It’s one thing to make a robot do daily chores around the house; it’s quite another to get it to think about how best to carry out its task. Welcome to the world of artificial intelligence, where machines will actually be capable of learning, planning, deciding, considering, comparing, aligning and even abstract thinking. They won’t be quite on par with the human brain—and their abilities will be largely confined to a specific area rather than broad-based—but A.I. will be the next big advance in technology, and it could appear at a primordial stage within the next few decades. By the dawn of the twenty-first century your car, your home, or even your artificial mechanical pet (AMP) might be smarter than your brother-in-law.
It sounds like something right out of Star Trek, but nanotechnology—those microscopically small, self-replicating machines capable of puncturing the walls of a single human cell—may well be a reality a few decades from now. Their ability to effect repairs on the human body on a microscopic level—as well as repair or enhance other non-organic technologies—might be the next great step in human evolution, while their self-replicating capabilities will be used to manufacture everything from microchips to potato chips. The only problem is, what if we can’t shut off the technology and pretty soon trillions of tiny nanites infect the entire world? Nah… will never happen…
4. Human Cloning
Actually, cloning has been known since the twentieth century, so it’s nothing really new. However, if we can clone a sheep, it should be possible to clone a human being, which is probably going to become a common-place reality in the waning years of the twenty-first century. Of course, people won’t necessarily make carbon copies of themselves just for fun, but as a means of replacing faulty organs and regenerating lost limbs. Lose a leg? Take a few cells from your body, grow a new one, and have it attached (probably by robotic doctors) in a few hours. Got a bad ticker? No, problem. You can grow a new one in a flask in a few weeks and then have the old one replaced. Life spans of two or even three hundred years might be within reach through this method, making it a virtual fountain of youth—or at least, a fountain of longevity.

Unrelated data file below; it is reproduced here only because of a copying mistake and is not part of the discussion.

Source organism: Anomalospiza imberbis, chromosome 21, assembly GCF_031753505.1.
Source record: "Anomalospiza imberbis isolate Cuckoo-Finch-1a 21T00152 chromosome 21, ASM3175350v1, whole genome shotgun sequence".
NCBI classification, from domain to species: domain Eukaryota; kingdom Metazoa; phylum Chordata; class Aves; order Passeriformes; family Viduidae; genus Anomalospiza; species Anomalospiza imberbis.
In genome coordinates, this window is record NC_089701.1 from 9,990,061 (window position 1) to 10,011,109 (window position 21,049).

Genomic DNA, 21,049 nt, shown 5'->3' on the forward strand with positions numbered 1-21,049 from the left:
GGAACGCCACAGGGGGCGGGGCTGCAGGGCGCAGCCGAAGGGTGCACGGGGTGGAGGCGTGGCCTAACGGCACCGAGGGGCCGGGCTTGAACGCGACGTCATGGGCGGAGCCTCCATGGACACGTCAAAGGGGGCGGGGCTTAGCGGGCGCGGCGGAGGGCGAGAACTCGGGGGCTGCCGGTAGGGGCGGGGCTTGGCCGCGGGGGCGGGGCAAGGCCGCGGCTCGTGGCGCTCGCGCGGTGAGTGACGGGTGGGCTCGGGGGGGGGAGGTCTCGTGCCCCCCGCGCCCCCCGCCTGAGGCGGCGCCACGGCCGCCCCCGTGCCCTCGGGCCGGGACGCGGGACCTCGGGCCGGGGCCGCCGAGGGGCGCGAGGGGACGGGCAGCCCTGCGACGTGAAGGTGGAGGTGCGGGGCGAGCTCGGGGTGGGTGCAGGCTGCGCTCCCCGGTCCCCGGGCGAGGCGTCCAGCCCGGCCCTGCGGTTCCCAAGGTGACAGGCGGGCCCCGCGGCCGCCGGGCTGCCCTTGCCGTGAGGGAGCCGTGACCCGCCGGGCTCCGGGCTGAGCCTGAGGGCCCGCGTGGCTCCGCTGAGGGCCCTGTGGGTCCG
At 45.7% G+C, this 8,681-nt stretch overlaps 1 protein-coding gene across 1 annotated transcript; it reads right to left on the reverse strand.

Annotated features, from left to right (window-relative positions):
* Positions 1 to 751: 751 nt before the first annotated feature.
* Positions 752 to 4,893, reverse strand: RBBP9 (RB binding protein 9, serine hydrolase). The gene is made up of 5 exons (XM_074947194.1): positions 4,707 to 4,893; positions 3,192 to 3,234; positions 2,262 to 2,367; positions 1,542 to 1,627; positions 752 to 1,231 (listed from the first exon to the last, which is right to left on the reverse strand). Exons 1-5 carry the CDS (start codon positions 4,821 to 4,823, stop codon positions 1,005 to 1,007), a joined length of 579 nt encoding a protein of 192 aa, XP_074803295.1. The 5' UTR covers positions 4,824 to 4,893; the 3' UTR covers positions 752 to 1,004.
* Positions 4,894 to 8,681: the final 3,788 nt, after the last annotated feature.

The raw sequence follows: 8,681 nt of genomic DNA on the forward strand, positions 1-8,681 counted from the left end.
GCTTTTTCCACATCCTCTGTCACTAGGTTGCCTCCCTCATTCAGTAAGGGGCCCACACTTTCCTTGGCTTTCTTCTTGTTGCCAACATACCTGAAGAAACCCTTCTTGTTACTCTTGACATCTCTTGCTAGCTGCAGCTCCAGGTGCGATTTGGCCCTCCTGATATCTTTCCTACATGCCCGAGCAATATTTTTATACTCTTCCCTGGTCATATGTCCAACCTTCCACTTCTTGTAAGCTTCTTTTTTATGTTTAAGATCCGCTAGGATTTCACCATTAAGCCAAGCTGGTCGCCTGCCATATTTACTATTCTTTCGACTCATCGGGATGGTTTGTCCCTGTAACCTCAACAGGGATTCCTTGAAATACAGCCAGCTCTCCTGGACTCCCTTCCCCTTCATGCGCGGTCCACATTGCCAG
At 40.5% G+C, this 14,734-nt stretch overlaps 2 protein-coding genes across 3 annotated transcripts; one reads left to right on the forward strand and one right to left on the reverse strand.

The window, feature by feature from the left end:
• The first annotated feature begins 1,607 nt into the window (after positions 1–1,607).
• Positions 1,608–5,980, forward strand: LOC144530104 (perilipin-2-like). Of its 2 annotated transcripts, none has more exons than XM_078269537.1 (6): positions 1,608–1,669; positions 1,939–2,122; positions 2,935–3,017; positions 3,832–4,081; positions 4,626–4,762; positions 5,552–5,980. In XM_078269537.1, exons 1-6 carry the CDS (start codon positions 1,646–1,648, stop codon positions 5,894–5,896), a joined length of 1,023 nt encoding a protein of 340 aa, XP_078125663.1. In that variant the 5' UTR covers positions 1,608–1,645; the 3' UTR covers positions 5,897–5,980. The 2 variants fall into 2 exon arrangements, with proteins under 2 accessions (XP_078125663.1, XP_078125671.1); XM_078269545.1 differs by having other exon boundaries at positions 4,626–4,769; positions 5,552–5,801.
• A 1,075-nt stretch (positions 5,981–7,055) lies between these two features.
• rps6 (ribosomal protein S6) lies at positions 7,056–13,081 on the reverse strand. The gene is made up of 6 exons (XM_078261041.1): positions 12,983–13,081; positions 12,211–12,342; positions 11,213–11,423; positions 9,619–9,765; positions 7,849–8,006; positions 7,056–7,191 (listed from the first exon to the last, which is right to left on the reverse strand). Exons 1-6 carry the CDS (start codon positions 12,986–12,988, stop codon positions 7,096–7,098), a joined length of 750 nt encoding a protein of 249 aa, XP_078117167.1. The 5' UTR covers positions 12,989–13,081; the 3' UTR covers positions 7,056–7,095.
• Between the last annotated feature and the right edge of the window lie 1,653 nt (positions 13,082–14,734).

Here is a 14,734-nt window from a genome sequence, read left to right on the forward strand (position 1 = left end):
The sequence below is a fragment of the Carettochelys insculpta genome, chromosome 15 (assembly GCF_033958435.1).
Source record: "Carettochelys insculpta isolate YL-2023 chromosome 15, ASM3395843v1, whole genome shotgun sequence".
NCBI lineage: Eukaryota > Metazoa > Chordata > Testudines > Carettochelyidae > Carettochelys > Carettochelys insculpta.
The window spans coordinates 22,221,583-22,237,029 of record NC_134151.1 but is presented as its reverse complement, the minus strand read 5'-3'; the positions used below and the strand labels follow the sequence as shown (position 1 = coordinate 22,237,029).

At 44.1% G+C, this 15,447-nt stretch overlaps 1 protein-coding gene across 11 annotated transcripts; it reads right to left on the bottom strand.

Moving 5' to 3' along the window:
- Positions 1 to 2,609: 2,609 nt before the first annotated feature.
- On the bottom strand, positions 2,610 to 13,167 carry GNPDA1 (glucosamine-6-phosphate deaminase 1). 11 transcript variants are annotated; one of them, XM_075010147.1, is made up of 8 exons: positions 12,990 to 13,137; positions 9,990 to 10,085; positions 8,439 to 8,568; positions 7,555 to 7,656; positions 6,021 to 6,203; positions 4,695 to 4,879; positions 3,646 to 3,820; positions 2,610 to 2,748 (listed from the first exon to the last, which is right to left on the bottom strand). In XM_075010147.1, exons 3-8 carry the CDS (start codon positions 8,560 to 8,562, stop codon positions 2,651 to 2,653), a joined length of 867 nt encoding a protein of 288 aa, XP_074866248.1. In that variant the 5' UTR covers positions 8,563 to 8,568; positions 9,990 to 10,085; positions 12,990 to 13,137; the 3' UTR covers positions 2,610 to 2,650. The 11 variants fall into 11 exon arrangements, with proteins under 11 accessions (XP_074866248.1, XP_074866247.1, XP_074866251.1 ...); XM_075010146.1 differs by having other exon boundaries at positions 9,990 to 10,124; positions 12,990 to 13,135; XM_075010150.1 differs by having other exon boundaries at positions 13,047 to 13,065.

Yes, I know it sounds unlikely, but the creation of monopoles (magnets that have only one pole)—while daunting and (so far) impossible to do—might be quite doable in another seventy years or so. (Technically this wouldn’t be true anti-gravity but magnetism. However, the effect would be similar.) Once it is possible, wheels will be a thing of the past as everything will ride on a cushion of magnetic fields, with propulsion being afforded by merely pointing your craft the direction you want to go and letting the magnetic forces of the Earth itself do all the work. Now, if we could only figure out a way to stop the thing once it got going…
By the end of the 21st century, your house, car, refrigerator, etc. will be smarter than you and capable of carrying out nearly any task you might have in mind (this would work hand-in-hand with your personal robot—point 10 above). Not only would your house be entirely automated, but so would just about everything else, from airliners and factories to fighter planes and warships. Even entire cities would work off a central computer core that would be responsible for doing everything from turning on the park’s sprinkler system when it detected dehydration in the lawns to operating the traffic grid and turning on the lights at dusk. Humans would still make all the big decisions—hopefully—and maintain these systems (again, with the help of their robot pals) but for the most part, people will be out of the equation, thereby giving them more time to watch their favorite programs on holographic televisions.
1. Hydrogen Powered Cars
Since people have such a love affair with their automobile, it’s hard to imagine the car disappearing anytime soon. However, it is conceivable that by the middle of the twenty-first century, the good old internal combustion engine as we know it will be as obsolete as the steam engine. Electrical cars and hybrids will be the short-term norm, but they will find considerable competition coming from hydrogen-powered vehicles, that will have the same power as their twentieth century fossil-fuel sucking counterparts but run on hydrogen and leave only water vapor in their wakes. Not that you would get to drive the things, of course. That’s where the traffic grid computers come into play (see point 2 above); all you need to do is sit back and let your car take you wherever you tell it while you read a book (whatever that is.)